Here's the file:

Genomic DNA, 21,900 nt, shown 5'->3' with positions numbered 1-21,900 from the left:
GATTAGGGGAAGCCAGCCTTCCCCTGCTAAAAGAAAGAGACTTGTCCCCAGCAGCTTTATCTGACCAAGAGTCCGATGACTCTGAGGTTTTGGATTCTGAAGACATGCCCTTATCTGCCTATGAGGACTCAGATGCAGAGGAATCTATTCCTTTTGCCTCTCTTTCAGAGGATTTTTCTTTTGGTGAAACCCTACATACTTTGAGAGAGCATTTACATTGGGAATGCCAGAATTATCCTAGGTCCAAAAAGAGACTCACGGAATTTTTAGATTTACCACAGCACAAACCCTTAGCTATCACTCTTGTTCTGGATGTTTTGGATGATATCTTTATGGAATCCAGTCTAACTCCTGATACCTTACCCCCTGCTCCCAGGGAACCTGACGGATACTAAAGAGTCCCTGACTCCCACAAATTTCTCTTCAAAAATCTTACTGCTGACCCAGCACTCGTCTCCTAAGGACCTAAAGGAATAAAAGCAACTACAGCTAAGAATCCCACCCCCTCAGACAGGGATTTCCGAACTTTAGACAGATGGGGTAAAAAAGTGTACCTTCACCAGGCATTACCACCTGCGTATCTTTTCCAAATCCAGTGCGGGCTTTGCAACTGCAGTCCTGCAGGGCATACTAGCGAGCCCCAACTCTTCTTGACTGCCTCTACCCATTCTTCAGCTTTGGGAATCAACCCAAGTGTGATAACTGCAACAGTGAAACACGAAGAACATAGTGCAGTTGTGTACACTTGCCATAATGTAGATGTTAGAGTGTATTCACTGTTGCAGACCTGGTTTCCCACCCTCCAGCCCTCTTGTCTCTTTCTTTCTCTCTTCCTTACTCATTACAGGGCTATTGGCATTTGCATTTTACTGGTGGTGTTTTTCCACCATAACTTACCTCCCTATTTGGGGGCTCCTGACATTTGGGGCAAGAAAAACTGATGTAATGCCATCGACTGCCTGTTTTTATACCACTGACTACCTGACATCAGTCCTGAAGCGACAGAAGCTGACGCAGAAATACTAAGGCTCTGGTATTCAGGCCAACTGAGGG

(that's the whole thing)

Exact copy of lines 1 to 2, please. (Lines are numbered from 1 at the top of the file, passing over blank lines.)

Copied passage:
Genomic DNA, 21,900 nt, shown 5'->3' with positions numbered 1-21,900 from the left:
GATTAGGGGAAGCCAGCCTTCCCCTGCTAAAAGAAAGAGACTTGTCCCCAGCAGCTTTATCTGACCAAGAGTCCGATGACTCTGAGGTTTTGGATTCTGAAGACATGCCCTTATCTGCCTATGAGGACTCAGATGCAGAGGAATCTATTCCTTTTGCCTCTCTTTCAGAGGATTTTTCTTTTGGTGAAACCCTACATACTTTGAGAGAGCATTTACATTGGGAATGCCAGAATTATCCTAGGTCCAAAAAGAGACTCACGGAATTTTTAGATTTACCACAGCACAAACCCTTAGCTATCACTCTTGTTCTGGATGTTTTGGATGATATCTTTATGGAATCCAGTCTAACTCCTGATACCTTACCCCCTGCTCCCAGGGAACCTGACGGATACTAAAGAGTCCCTGACTCCCACAAATTTCTCTTCAAAAATCTTACTGCTGACCCAGCACTCGTCTCCTAAGGACCTAAAGGAATAAAAGCAACTACAGCTAAGAATCCCACCCCCTCAGACAGGGATTTCCGAACTTTAGACAGATGGGGTAAAAAAGTGTACCTTCACCAGGCATTACCACCTGCGTATCTTTTCCAAATCCAGTGCGGGCTTTGCAACTGCAGTCCTGCAGGGCATACTAGCGAGCCCCAACTCTTCTTGACTGCCTCTACCCATTCTTCAGCTTTGGGAATCAACCCAAGTGTGATAACTGCAACAGTGAAACACGAAGAACATAGTGCAGTTGTGTACACTTGCCATAATGTAGATGTTAGAGTGTATTCACTGTTGCAGACCTGGTTTCCCACCCTCCAGCCCTCTTGTCTCTTTCTTTCTCTCTTCCTTACTCATTACAGGGCTATTGGCATTTGCATTTTACTGGTGGTGTTTTTCCACCATAACTTACCTCCCTATTTGGGGGCTCCTGACATTTGGGGCAAGAAAAACTGATGTAATGCCATCGACTGCCTGTTTTTATACCACTGACTACCTGACATCAGTCCTGAAGCGACAGAAGCTGACGCAGAAATACTAAGGCTCTGGTATTCAGGCCAACTGAGGG